📚 The Linux kernel scheduler has been accidentally hardcoded to a maximum of 8 cores for the past 15 years and nobody noticed
TL;DR This doesn’t mean that the scheduler can’t use more than 8 cores. The scheduler controls how to allocate tasks to available cores. How to schedule particular workloads efficiently on available hardware is a complex problem. There are settings and hardcoded timings to control the behavior of the scheduler, some vary with the number of cores, some don’t, unfortunately they don’t work as intended because they were capped to 8 cores. This had a rationale around 2005-2010 when the latest CPUs were the core 2 duo and core 2 quad on interactive desktops and “nobody will ever get more than 8 cores”, this doesn’t hold as well in 2023 when the baseline is 128 cores per CPU on non-interactive servers.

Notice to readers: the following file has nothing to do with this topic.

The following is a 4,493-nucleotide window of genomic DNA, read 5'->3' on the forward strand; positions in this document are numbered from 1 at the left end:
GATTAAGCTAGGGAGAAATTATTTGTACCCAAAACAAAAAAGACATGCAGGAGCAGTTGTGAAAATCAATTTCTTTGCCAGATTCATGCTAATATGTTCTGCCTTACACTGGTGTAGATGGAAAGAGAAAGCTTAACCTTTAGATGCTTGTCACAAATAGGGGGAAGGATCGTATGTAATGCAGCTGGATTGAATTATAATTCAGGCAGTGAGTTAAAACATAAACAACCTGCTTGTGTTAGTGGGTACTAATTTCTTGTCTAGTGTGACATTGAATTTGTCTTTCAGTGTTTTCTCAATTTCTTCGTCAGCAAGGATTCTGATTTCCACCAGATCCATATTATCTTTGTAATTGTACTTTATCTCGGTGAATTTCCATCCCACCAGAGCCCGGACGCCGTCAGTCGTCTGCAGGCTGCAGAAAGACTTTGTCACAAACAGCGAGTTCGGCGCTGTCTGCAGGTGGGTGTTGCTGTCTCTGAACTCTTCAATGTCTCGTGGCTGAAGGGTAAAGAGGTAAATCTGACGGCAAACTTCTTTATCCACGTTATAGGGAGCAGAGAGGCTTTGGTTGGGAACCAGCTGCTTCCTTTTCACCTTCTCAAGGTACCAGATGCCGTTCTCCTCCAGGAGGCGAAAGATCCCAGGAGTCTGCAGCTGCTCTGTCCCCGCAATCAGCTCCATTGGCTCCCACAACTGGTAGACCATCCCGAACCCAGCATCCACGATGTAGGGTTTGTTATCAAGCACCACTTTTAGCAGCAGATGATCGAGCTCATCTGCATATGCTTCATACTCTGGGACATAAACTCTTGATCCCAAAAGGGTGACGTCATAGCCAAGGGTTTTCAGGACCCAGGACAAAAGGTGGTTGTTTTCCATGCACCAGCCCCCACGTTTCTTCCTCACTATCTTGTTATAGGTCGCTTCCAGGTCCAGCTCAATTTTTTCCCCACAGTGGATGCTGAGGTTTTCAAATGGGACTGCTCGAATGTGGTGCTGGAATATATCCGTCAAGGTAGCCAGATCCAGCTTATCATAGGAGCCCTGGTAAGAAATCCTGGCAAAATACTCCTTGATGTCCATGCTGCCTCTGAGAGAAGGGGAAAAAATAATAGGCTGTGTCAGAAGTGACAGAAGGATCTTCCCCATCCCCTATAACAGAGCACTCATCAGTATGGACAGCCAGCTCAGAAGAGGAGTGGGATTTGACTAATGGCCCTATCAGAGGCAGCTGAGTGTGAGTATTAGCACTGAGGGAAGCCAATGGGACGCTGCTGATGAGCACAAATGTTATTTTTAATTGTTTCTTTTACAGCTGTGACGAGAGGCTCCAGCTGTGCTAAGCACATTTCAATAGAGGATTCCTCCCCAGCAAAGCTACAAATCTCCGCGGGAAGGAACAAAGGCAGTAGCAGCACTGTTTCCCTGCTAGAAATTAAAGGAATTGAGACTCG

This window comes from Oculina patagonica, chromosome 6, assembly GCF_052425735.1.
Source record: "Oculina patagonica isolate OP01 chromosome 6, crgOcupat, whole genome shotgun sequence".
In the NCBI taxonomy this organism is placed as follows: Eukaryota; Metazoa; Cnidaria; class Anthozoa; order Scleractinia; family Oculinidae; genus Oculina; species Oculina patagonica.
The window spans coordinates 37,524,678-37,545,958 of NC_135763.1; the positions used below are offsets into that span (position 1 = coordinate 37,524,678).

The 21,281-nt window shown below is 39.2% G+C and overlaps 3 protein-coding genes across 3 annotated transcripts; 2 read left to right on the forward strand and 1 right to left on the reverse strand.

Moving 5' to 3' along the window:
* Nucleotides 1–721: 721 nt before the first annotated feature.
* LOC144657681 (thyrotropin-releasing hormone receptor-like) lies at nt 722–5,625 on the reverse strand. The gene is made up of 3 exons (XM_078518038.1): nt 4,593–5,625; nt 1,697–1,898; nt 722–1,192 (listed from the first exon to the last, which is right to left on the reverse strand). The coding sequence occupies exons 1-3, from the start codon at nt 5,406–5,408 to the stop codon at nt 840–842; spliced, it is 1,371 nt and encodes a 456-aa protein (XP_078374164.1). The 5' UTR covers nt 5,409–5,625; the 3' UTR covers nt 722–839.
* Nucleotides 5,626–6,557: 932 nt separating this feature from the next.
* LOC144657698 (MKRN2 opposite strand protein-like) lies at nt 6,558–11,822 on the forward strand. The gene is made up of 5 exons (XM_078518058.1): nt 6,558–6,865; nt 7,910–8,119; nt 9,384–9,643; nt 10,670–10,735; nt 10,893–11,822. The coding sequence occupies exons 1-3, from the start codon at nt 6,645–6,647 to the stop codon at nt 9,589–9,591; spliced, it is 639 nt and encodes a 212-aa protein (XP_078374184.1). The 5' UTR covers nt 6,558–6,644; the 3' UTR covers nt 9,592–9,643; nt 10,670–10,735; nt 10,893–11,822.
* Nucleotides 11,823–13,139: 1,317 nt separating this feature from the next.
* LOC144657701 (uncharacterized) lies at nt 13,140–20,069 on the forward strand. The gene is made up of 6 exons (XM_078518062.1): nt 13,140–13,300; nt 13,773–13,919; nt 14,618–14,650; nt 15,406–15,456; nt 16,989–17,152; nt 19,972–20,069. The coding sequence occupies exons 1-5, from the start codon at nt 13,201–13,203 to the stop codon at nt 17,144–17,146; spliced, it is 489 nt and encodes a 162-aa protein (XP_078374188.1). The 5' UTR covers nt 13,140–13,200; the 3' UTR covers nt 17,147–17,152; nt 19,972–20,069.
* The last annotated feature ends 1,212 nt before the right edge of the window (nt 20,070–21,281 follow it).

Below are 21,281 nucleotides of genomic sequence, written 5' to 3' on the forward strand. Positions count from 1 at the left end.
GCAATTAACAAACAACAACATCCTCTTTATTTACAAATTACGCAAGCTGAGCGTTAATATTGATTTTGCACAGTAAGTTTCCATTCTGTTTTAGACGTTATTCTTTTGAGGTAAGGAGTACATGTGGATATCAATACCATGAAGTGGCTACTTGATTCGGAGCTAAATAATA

TL;DR; Yes, this has performance implications especially if you run compute clusters, no, your computer won’t get 20 times faster. Sorry. Either way, comments in the kernel, man pages and sysctl documentation are wrong and should be corrected, they genuinely missed for the last 15 years that there was a scaling factor at play capped to 8 cores.
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